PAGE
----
Biosecurity

Biosecurity is fundamental for safeguarding our valuable agricultural resources against the threat and impacts of pests, weeds and diseases (pests).

Biosecurity is the management of the risk of animal and plant pests and diseases entering, emerging, establishing or spreading in Western Australia, to protect our economy, environment and the community.

To protect Western Australian agricultural industries from pests the Department of Agriculture and Food, Western Australia:

  • Works with stakeholders to identify and manage biosecurity risks.
  • Develops legislation.
  • Establishes import controls.
  • Conducts inspections.
  • Provides quarantine services as required.

To find out more about what we do to protect agricultural production and export opportunities within the State please search our website.

Articles

  • 28 November 2016

    The poultry biosecurity checklist summarises the actions needed to protect your poultry and the Western Australian poultry industry from the devastating effects of emergency diseases such as avian

  • 21 November 2016

    Mastitis is the term for a bacterial infection of the udder. It is most common in ewes raising multiple lambs or with high milk production.

  • 2 December 2016

    The National Arbovirus Monitoring Program (NAMP) monitors the distribution of economically important insect-borne viruses of livestock and their vectors.

  • 25 November 2016

    Western Australia has a relatively disease-free status compared with the rest of the world.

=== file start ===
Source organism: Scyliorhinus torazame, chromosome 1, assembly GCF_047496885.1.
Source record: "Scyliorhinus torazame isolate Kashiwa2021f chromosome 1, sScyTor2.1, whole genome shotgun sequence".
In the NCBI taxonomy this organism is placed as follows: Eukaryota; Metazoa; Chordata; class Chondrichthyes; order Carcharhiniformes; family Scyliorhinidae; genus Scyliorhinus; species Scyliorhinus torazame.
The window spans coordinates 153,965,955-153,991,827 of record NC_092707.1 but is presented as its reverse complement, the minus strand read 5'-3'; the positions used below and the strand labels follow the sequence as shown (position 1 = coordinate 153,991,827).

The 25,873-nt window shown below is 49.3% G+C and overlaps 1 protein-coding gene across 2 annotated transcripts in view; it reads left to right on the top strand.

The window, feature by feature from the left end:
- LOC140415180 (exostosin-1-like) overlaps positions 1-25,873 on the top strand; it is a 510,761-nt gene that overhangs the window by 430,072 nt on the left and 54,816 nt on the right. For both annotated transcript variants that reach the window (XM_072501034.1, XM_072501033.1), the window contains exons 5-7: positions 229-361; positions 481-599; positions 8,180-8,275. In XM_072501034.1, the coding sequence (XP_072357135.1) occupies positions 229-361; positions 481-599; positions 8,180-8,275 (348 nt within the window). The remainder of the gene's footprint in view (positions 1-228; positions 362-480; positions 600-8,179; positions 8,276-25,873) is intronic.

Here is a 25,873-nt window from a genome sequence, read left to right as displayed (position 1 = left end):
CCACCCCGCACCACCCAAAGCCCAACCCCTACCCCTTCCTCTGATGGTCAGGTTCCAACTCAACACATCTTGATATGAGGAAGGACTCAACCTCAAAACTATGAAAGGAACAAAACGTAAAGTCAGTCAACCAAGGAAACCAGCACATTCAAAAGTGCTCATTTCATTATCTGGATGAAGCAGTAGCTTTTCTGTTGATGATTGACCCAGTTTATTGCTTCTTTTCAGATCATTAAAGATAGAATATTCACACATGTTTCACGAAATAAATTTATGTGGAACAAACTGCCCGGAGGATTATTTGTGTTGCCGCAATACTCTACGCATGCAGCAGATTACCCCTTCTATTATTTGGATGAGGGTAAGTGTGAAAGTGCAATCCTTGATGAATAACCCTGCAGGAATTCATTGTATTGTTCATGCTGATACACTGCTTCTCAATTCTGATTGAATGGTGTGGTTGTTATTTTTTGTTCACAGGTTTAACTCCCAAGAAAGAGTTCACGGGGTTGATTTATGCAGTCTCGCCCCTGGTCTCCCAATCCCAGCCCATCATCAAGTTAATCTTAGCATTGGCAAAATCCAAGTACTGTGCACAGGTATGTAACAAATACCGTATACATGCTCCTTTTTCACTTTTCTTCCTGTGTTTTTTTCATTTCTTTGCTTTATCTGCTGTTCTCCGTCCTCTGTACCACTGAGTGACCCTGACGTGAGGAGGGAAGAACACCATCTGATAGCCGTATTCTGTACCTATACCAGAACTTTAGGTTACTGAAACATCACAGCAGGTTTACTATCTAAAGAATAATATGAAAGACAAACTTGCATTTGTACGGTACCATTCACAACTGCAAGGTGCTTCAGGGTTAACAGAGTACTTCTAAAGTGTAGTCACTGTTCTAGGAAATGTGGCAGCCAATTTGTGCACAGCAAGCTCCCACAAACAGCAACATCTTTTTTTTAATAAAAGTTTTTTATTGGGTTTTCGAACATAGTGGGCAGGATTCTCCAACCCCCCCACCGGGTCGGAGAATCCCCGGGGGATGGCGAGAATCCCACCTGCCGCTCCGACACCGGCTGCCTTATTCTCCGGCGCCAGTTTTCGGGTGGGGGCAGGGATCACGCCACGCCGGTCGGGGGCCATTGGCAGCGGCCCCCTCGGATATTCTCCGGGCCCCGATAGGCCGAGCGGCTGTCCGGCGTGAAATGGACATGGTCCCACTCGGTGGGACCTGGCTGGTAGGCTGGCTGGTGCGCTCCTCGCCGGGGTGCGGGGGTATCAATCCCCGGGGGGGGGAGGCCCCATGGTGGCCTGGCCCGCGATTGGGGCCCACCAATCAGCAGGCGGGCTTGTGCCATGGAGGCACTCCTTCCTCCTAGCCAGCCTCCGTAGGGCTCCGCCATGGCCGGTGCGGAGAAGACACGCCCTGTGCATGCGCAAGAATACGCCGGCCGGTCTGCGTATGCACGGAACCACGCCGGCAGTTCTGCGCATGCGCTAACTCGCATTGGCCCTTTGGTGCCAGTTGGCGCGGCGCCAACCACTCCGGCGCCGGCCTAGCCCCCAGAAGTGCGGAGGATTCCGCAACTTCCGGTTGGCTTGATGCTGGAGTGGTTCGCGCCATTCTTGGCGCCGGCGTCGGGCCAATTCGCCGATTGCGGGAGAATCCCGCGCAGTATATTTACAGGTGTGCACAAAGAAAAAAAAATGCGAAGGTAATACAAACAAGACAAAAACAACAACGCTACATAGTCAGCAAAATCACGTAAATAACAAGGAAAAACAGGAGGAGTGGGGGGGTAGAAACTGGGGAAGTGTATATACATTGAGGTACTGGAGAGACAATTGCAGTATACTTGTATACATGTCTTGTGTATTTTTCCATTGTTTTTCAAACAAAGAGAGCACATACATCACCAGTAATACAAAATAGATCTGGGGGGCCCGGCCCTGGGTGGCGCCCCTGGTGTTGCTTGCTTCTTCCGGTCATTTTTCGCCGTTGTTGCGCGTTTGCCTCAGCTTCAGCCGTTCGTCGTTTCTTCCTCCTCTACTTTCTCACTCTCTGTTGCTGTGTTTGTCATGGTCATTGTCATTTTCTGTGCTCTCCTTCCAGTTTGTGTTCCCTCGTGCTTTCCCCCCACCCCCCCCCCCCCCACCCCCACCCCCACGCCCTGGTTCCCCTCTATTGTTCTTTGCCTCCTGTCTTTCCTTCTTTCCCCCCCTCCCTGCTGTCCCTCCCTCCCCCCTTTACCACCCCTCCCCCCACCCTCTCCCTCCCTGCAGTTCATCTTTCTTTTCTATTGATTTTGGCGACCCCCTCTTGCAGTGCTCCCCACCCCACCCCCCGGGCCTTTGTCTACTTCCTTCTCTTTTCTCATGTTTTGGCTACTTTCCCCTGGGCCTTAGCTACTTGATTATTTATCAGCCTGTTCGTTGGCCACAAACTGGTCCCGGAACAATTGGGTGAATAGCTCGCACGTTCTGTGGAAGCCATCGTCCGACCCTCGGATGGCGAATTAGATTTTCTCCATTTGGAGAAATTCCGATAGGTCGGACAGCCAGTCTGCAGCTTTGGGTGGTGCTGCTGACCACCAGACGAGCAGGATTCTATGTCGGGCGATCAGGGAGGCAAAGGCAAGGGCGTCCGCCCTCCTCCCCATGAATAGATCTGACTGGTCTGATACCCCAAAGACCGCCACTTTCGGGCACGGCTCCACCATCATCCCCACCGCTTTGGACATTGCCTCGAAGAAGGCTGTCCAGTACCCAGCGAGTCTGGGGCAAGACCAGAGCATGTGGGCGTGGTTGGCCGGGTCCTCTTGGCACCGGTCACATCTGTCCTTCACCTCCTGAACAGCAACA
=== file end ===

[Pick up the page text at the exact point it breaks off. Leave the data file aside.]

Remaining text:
• 4 May 2016

    Ovine Johne's disease (OJD) is a serious wasting disease that affects mainly sheep, and to a lesser extent goats.

  • 12 May 2016

    Ovine Johne's disease (OJD) is caused by the bacterium Mycobacterium avium subspecies paratuberculosis (commonly referred to as Mycobacterium paratuberculosis).

  • 30 November 2016

    Western Australia has a mandatory livestock ownership, identification and movement system.

  • 1 July 2016

    Wild dogs (all wild-living dogs including pure-bred dingoes, hybrids, and domestic dogs running wild) are a major pest species impacting on grazing industries across mainland Australia.

  • 25 August 2016

    Control methods for wild dogs (Canis lupus familiaris) - declared pests in Western Australia.

  • 1 July 2016

    Inspection of the intestines and associated lymph nodes of adult sheep is one of the most sensitive and cost-effective ways of detecting early ovine Johne's disease (OJD) infection on a property.

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